Fire Risk Assessment

The need

Fixed Wiring Inspections typically take place every five years and PAT testing every one or two years. There is still scope for dangerous electrical situations to occur between these inspections and it is up to property owners to take steps themselves to avoid this.

Be vigilant

Whenever you, your cleaner or your agent visit the property it is important to keep an eye out for any damage to electrical items both fixed and portable. The fact is that you can have your PAT testing done today, and tomorrow a visitor can drop the iron, crack the case and leave it in a dangerous state. It is also a good idea via your welcome folder to encourage guests to report any breakages to you or your agent right away and not to use any damaged items they might find.

Certain hand held items like hair dryers and irons are much more likely to get damaged than say a microwave that just sits on the worktop. So pay particular attention to those items when you are checking.

Test the Residual Current Device(s) RCD

An RCD or Trip Switch as many people call them is a protective safety device fitted to most modern domestic electrical installations. It detects current leakage which could start a fire or cause an electric shock. It is advisable to test the RCD using the test switch at least once a quarter to ensure the RCD is still working correctly. When your Fixed Wiring Inspection is carried out by a qualified electrician, they will perform a more rigorous set of tests using a special test meter to ensure that the RCD is disconnecting the supply quickly enough. For example, a 30mA RCD as shown in the picture below should trip within 40 milliseconds at an operating current of 150mA.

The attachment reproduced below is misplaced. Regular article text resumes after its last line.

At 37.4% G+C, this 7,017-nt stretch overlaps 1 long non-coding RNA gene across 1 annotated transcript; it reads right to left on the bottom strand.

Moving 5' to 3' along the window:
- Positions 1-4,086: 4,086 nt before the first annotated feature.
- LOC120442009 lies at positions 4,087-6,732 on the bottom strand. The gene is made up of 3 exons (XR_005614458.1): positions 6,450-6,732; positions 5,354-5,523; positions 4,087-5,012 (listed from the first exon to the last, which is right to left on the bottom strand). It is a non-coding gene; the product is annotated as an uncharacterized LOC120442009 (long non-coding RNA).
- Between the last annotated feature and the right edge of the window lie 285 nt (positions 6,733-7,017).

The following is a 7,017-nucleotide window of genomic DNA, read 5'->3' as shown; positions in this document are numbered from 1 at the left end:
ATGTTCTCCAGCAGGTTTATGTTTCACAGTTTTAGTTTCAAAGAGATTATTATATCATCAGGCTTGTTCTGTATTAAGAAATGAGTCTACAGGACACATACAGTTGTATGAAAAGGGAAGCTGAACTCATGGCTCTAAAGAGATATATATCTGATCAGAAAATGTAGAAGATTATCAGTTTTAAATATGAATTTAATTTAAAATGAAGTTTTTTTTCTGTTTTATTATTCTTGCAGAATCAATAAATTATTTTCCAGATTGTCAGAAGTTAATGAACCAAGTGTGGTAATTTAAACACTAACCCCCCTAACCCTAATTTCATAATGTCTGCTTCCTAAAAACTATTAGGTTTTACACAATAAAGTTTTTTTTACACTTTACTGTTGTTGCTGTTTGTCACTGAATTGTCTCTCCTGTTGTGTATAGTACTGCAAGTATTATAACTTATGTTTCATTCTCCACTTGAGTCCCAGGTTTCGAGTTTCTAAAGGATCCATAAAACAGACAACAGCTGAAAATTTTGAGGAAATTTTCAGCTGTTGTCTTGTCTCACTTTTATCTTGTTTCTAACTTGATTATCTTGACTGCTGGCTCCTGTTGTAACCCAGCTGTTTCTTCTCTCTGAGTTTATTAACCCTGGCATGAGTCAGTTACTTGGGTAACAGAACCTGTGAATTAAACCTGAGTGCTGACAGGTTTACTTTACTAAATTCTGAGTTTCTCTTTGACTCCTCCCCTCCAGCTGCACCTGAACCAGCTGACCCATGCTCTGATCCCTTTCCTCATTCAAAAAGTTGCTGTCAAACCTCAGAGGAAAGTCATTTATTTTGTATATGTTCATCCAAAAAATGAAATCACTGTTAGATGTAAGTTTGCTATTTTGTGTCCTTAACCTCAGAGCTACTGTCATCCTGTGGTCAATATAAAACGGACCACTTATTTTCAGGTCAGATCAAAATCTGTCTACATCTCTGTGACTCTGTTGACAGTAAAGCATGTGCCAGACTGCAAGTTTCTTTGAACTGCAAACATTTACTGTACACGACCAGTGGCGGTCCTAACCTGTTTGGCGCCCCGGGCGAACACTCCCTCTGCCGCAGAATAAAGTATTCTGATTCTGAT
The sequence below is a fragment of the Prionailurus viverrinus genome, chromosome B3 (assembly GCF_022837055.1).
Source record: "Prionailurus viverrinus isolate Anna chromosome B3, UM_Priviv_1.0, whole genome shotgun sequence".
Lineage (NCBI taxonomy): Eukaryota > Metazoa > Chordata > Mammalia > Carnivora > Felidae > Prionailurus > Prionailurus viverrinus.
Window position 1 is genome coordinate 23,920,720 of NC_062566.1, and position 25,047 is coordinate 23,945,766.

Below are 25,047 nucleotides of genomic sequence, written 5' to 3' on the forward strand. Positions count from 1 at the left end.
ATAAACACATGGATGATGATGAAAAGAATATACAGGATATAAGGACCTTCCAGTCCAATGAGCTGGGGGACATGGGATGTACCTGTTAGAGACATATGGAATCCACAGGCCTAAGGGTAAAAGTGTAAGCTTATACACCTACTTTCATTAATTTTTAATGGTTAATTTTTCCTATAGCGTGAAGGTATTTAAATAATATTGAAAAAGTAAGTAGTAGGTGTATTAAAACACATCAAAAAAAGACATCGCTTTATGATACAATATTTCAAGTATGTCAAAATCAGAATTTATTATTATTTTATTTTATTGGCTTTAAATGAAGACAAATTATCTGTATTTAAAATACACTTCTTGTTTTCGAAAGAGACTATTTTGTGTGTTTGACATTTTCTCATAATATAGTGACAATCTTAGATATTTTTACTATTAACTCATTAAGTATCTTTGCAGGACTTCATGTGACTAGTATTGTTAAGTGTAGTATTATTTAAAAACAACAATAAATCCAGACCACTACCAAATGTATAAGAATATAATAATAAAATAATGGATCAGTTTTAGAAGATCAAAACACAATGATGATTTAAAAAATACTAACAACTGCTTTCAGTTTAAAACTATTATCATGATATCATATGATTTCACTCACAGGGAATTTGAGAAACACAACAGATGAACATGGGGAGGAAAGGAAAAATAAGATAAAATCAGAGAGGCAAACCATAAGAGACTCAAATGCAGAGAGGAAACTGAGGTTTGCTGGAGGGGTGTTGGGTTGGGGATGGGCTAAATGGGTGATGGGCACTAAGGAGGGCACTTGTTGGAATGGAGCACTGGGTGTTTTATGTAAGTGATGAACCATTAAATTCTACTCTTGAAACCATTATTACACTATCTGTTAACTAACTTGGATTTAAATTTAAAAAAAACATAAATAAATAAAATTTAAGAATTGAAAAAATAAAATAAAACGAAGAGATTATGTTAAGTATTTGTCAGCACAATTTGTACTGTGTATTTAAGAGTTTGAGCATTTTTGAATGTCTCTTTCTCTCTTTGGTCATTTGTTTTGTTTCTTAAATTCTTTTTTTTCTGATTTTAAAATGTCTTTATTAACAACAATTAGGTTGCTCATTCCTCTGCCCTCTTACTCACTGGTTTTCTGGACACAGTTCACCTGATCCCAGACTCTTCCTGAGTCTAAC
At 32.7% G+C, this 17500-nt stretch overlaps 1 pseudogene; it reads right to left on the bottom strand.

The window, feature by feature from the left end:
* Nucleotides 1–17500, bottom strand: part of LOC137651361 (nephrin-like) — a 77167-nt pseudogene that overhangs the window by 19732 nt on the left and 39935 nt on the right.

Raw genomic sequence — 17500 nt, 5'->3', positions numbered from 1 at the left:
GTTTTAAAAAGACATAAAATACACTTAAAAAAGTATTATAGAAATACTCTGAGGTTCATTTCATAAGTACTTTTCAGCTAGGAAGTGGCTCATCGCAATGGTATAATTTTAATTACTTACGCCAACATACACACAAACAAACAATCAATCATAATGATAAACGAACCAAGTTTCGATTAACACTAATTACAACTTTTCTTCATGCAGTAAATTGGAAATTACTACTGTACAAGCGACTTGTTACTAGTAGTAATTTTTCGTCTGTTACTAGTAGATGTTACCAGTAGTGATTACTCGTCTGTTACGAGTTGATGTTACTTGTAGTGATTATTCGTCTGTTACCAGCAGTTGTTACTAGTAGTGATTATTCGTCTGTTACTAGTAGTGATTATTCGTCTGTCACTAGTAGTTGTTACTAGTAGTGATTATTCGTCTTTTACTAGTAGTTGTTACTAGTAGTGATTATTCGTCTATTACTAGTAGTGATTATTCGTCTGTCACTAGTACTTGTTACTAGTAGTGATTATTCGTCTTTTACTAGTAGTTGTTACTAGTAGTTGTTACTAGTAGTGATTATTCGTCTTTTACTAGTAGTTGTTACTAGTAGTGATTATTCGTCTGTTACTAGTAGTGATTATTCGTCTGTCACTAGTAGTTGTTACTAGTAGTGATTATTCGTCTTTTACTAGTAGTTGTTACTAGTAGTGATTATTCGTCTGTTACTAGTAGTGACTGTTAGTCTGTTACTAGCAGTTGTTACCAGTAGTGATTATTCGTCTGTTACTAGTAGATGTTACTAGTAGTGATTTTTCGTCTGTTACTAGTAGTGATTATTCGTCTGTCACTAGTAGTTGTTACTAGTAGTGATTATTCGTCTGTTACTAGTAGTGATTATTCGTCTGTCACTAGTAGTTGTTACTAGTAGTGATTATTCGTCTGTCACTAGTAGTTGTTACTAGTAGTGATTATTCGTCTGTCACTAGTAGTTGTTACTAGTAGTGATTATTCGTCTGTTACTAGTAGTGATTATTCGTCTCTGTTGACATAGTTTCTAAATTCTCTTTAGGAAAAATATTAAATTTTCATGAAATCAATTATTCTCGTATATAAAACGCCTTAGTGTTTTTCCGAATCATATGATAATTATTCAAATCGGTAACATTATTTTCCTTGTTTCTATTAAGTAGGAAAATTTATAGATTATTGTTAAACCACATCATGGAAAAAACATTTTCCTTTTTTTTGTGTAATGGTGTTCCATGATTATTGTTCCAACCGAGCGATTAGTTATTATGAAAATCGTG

Test the RCD 

Test the RCD

Extension leads are only supposed to be temporary

The following picture shows an extension lead, badly routed through a storage cupboard where it is likely to get damaged. Extension leads are not supposed to be a permanent solution. They tend to be used a lot in older properties that haven't been re-wired for a while and therefore don't have sufficient conveniently located socket outlets.

Extension lead

Don't entrust repairs to your relative "who is good with electrics"!

Since the introduction of Part P of the Building Regulations, there is actually very limited scope for the DIY electrician. In a holiday cottage, you have a legal responsibility to your customers so it is always advisable to get any electrical repairs done by a qualified electrician. If there is ever a problem your Insurer is bound to ask who completed any repair work and you need to be able to show that things have been done properly.

Damaged immersion

The above picture is a good example of a sudden failure that needs immediate repair before any more guests arrive.

Buy new appliances from reputable retailers

In our experience, second-hand items are a false economy. They need PAT testing right away and don't always last very long. With the price of electrical goods at an all time low, it is always best to buy something new, put the receipt in your file and save yourself a lot of worry.

We once came across a tumble dryer that had been bought from eBay. The cleaner was concerned because the plug got hot whenever it was used (well done to her for spotting and reporting this). The rating plate on the tumble dryer showed it was rated at 4700 watts and yet somehow it was fitted with a 13 amp plug that can supply a maximum of 3000 watts! This could easily have resulted in an electrical fire.

Another online-auction "bargain"

This SMEG Fridge/Freezer looked very nice until the taped join in the cable was spotted. The black part is actually from a computer lead. At the time it failed its PAT test, the owner had only just bought it.

PAT test failure

Further reading

Maintaining portable electric equipment in hotels and tourist accommodation